Friday, February 22, 2008

Cavs' Trade Much Ado About Not Much

Add the Cleveland Cavaliers to the list of delusional teams -- the ones that think Ben Wallace is the final piece to a championship puzzle.

The Cavs are puffing out their chests, wrongly thinking that they've rocked the basketball world with their 11-player, 3-team trade made yesterday with Seattle and Chicago. In it, the Cavs acquired Wallace, along with Wally Szczerbiak, Joe Smith, and Delonte West. Leaving Cleveland are Larry Hughes, Drew Gooden, Donyell Marshall, Cedric Simmons, Ira Newble, and Shannon Brown.

Lots of player movement. But what hasn't moved much are the Cavs' chances to escape the Eastern Conference this spring.

It's sensational on the surface, if only for the number of players involved, but I don't think the Cavs improved themselves enough to get past Detroit or Boston. But that's OK; let 'em think they did.

When the Bulls threw outrageous money at Wallace in the summer of '06, I wrote at that time that the Bulls were fooling themselves; that such dollars are only warranted for those players who can put you over the hump. And for all of Ben Wallace's positives, I just didn't think he was that kind of difference maker -- at least not for a team as flimsy as the Bulls.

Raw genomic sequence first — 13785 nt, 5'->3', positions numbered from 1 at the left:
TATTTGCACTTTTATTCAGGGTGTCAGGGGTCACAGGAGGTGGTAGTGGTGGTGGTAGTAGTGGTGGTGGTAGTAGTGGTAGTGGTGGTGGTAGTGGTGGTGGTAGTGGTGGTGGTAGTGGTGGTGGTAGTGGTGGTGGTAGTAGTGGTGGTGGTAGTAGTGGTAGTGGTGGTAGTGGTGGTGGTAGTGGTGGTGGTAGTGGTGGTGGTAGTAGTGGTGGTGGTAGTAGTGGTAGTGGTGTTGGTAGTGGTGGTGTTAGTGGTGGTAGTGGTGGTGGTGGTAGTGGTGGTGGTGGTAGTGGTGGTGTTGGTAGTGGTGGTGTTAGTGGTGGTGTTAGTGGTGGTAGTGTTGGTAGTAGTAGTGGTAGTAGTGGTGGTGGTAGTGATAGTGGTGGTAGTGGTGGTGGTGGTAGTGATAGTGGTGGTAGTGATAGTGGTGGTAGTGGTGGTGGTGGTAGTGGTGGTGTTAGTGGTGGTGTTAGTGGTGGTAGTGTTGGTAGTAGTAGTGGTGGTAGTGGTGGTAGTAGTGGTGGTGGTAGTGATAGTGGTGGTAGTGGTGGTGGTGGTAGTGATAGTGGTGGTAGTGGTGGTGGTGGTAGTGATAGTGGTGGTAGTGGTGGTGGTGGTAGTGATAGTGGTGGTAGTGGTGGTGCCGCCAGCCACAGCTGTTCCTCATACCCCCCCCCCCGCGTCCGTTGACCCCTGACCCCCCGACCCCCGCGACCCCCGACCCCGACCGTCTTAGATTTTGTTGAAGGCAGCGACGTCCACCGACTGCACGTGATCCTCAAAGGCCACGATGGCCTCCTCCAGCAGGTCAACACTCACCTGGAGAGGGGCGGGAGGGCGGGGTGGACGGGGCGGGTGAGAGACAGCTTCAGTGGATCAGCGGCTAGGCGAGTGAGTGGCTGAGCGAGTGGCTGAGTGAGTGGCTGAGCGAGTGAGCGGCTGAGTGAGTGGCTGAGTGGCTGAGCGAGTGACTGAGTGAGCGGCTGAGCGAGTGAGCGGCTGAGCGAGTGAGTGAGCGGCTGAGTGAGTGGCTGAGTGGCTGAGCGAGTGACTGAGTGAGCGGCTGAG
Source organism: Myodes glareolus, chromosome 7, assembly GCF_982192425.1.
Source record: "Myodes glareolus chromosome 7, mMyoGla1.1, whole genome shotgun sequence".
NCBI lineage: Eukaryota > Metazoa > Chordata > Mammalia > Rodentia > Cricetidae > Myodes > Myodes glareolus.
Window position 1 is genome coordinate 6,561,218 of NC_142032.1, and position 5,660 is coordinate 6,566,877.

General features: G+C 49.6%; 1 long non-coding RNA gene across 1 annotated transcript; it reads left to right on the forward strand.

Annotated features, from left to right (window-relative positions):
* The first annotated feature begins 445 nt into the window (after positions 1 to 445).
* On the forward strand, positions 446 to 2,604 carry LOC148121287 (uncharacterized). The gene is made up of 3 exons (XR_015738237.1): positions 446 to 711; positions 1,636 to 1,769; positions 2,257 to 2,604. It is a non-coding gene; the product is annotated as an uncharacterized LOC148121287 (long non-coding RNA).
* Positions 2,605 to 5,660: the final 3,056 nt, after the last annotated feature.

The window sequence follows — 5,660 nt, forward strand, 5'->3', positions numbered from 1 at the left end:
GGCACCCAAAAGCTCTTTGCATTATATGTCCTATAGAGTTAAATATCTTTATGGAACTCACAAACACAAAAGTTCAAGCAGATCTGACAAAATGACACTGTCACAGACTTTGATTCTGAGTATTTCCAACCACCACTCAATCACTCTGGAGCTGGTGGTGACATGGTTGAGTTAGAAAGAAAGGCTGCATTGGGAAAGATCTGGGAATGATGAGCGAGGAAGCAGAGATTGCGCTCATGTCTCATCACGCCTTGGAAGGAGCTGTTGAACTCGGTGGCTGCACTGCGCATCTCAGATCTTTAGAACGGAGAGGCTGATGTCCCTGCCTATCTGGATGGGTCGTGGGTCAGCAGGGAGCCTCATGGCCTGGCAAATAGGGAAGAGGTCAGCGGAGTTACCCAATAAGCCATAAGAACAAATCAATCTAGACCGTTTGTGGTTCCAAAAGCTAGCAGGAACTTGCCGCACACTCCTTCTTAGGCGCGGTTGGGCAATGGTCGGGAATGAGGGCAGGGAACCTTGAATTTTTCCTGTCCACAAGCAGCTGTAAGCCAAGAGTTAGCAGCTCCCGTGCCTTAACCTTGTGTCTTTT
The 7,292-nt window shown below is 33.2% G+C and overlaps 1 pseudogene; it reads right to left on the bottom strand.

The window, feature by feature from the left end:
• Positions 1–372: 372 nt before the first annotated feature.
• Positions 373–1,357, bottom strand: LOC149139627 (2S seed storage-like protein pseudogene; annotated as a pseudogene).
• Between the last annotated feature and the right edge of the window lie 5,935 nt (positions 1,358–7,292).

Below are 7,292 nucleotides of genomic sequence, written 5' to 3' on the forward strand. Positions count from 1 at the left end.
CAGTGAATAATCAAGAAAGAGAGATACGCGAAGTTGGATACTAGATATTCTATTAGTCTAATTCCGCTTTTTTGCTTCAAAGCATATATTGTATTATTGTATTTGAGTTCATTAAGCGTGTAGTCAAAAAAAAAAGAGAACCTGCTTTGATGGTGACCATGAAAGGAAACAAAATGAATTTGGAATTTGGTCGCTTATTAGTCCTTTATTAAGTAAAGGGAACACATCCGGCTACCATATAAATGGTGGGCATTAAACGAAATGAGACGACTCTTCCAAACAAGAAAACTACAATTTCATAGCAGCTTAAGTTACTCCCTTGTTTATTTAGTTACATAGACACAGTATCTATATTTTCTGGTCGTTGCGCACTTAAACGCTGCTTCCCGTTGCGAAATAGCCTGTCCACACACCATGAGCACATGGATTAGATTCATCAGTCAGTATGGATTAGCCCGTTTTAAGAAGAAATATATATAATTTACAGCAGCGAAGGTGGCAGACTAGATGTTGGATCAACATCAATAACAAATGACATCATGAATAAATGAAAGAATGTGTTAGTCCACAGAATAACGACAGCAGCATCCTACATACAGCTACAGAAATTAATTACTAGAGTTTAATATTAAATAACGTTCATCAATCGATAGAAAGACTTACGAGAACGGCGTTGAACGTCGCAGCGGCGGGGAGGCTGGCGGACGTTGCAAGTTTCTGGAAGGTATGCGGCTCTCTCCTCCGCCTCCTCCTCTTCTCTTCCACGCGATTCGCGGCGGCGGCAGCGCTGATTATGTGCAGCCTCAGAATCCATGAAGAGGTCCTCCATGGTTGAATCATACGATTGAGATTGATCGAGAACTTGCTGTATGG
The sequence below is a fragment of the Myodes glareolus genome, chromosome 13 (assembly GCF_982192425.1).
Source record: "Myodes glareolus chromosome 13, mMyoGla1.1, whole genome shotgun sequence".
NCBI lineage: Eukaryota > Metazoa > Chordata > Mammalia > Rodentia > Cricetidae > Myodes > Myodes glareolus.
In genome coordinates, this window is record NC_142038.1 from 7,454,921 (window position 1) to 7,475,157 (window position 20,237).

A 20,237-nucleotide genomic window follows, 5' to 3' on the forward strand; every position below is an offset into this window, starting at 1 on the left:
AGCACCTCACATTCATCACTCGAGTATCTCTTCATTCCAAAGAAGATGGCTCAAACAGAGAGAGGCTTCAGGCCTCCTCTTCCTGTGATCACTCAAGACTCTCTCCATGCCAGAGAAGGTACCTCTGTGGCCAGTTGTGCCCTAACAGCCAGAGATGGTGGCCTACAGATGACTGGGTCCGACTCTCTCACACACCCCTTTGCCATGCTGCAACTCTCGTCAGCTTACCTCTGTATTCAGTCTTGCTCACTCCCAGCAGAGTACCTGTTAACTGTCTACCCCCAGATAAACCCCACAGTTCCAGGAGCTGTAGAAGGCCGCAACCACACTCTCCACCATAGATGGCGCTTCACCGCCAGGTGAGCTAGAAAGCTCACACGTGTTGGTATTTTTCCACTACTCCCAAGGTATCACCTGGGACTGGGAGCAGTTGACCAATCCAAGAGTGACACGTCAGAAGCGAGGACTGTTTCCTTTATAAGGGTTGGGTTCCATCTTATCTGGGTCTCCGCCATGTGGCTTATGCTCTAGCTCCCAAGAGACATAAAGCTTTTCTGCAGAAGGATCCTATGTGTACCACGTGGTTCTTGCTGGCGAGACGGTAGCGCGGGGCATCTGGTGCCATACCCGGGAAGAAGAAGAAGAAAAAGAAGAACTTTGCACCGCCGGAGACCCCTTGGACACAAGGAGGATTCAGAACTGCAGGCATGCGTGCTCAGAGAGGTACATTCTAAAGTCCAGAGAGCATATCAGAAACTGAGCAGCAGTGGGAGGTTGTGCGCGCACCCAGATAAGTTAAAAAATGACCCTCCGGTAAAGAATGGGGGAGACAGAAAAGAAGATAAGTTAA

Nor do I think he's that kind of player for Cleveland.

Almost simultaneous with the trade, the Cavs lost guard Daniel "Booby" Gibson for 4-6 weeks with an ankle sprain.

The Cavaliers, though, are a lot closer to contention than the Bulls were when they signed Wallace from the Pistons. Yet they are not a team, because of this trade, that can beat out the Pistons or the Celtics. They're also a tad older now, across the board. Wallace, Szczerbiak, and Smith are all on the back ends of their careers. And do you really see where they are a significant improvement over Hughes, Gooden, Marshall, and company?

The fascination with Wallace's interior defense amazes me. The teams that win NBA titles nowadays are those whose overall team defense, including that in the paint, works together -- teammates helping each other out and being active. There can be a tendency for other players to get lazy when Wallace is on the court. He's not the force he once was, but he's still better than average. Trouble is, everyone seems to think he's better than he really is in this department.

Except, maybe, Joe Dumars.

Szczerbiak's addition is basically canceled out by Gibson's injury. Smith is a fading scorer.

Cleveland GM Danny Ferry, who made the blockbuster move just before the 3 P.M. deadline, said, "I didn't think we were good enough to win a championship." No argument there. But for all his maneuverings yesterday, I think those words will still ring true at the end of the season.

Bottom line: Pistons fans shouldn't lose any sleep over this trade.

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